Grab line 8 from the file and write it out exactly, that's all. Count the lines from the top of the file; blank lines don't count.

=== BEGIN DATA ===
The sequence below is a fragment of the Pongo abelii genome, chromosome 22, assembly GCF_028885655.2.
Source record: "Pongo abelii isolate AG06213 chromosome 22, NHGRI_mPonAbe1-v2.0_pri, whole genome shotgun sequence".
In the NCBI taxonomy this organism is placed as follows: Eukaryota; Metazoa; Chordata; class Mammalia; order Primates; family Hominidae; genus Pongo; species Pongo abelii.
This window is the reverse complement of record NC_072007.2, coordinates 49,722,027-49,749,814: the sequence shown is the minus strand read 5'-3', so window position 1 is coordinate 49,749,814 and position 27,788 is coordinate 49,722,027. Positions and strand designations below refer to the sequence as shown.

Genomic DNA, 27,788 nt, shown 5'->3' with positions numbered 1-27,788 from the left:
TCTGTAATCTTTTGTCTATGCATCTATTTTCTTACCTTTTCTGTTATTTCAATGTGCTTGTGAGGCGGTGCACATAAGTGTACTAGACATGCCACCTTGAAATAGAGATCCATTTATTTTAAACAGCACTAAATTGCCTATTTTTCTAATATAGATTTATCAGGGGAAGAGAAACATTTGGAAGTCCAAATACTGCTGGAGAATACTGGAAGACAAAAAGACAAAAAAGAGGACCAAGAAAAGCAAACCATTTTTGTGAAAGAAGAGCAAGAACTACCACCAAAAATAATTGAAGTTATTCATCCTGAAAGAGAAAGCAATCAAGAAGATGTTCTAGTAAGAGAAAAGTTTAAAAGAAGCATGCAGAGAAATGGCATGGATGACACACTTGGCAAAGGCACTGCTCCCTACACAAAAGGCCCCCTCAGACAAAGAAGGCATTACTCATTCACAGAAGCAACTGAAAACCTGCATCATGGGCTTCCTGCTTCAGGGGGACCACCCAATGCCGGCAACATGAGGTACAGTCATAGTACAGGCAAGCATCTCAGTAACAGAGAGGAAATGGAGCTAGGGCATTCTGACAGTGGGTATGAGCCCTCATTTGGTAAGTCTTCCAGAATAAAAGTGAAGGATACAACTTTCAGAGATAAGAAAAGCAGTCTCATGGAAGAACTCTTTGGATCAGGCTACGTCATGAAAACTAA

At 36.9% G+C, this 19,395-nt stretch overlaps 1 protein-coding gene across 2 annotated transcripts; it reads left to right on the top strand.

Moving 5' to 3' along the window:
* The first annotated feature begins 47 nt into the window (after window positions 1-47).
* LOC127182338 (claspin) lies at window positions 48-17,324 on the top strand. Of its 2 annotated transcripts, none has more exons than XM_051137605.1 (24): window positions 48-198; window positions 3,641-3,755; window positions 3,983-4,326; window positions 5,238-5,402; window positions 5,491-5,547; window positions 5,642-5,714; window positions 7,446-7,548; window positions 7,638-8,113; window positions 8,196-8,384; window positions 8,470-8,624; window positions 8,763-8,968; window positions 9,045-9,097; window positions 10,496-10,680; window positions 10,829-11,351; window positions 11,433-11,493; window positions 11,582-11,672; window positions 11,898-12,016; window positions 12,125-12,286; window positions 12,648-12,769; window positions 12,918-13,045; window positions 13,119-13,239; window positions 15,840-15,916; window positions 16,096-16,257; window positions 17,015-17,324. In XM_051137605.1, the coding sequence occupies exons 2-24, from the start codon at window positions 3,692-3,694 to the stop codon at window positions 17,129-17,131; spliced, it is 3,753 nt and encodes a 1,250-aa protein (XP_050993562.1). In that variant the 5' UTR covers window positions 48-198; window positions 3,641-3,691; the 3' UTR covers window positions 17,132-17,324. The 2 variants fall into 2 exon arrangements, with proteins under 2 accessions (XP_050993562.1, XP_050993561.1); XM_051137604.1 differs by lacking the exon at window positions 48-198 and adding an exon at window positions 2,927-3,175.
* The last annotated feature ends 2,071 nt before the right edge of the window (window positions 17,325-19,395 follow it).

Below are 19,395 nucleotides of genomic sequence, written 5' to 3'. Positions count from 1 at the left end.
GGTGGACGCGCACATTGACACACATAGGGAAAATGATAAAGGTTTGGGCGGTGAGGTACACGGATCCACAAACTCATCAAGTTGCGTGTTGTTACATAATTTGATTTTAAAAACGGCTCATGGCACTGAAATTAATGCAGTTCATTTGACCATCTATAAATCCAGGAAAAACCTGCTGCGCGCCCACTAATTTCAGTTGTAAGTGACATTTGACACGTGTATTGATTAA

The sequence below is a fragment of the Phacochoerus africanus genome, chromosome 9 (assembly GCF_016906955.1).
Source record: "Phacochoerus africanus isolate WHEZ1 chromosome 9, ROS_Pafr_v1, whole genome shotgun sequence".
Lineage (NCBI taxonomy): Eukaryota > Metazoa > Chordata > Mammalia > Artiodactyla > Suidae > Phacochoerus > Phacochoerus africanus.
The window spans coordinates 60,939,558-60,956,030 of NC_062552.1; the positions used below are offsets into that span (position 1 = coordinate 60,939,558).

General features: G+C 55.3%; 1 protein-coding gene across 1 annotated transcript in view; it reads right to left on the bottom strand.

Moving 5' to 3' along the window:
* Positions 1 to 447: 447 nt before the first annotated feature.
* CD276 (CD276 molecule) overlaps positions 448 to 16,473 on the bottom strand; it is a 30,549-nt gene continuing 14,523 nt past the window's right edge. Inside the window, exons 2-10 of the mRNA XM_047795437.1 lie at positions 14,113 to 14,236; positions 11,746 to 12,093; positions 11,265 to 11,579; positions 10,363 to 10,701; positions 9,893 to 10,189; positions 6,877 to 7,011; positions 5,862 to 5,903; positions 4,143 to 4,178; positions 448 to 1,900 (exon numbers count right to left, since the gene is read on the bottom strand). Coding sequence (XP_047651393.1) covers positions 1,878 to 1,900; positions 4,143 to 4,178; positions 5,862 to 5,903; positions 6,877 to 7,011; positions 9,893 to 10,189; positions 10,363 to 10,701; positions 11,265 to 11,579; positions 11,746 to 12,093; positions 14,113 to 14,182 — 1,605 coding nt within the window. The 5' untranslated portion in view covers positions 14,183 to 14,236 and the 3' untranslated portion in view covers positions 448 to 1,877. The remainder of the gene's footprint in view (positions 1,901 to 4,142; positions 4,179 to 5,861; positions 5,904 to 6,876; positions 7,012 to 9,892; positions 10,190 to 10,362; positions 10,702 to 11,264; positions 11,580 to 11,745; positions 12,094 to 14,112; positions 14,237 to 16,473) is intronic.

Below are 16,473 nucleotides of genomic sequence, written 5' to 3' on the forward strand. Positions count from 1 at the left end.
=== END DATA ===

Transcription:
Moving 5' to 3' along the window: